Country singer Martina McBride showed me the toxic side of masculinity

Country singer Martina McBride showed me the toxic side of masculinity

The Guardian

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In the last in our series, music writer Grayson Haver Currin explains how the Nashville artist made him understand the tensions in his own childhood home

I was well into college the first time I heard the term “patriarchy,” but I instantly knew what it meant: I’d witnessed it at home for 18 years.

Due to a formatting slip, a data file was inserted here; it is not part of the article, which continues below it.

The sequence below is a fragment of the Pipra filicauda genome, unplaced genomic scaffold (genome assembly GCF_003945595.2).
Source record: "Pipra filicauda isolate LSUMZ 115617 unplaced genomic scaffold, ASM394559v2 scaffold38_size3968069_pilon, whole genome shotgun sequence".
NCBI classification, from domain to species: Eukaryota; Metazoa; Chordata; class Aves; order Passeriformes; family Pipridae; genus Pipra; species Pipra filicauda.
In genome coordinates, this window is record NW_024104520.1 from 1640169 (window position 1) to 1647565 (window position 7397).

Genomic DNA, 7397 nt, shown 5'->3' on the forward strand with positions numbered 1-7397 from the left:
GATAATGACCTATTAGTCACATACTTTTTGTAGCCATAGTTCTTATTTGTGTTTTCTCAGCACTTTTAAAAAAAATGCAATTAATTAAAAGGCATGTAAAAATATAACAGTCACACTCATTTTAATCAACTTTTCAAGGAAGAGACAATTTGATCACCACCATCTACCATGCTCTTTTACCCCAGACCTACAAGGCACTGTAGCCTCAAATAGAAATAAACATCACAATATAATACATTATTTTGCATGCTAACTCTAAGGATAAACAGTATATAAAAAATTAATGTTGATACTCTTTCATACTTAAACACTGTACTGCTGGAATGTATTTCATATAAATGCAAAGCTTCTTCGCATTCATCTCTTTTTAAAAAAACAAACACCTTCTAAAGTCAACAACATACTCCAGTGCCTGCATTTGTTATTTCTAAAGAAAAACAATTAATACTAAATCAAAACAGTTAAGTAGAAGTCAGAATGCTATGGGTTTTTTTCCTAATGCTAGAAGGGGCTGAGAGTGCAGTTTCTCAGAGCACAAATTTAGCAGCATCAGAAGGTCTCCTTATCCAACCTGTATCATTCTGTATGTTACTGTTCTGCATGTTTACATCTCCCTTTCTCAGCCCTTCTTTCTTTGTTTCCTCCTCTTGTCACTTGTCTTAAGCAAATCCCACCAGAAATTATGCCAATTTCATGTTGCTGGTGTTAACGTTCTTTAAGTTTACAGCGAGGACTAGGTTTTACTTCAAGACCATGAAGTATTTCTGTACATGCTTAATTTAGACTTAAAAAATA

I saw it in the way my mother, a schoolteacher, cooked, cleaned, and cared for two sons while my father tended the television and gas-powered fireplace. I understood it in how he ran a small business though she minded the bank statements, another domestic duty in a glut of them. I heard it when he accused her of having an affair with a shaggy-haired peer, one of the few friends her packed schedule would allow. They were both raised by dominant women, forces of nature who made up for their faulty men. Their own relationship seemed a form of gender-relations revanchism, a way to restore an antiquated imbalance.

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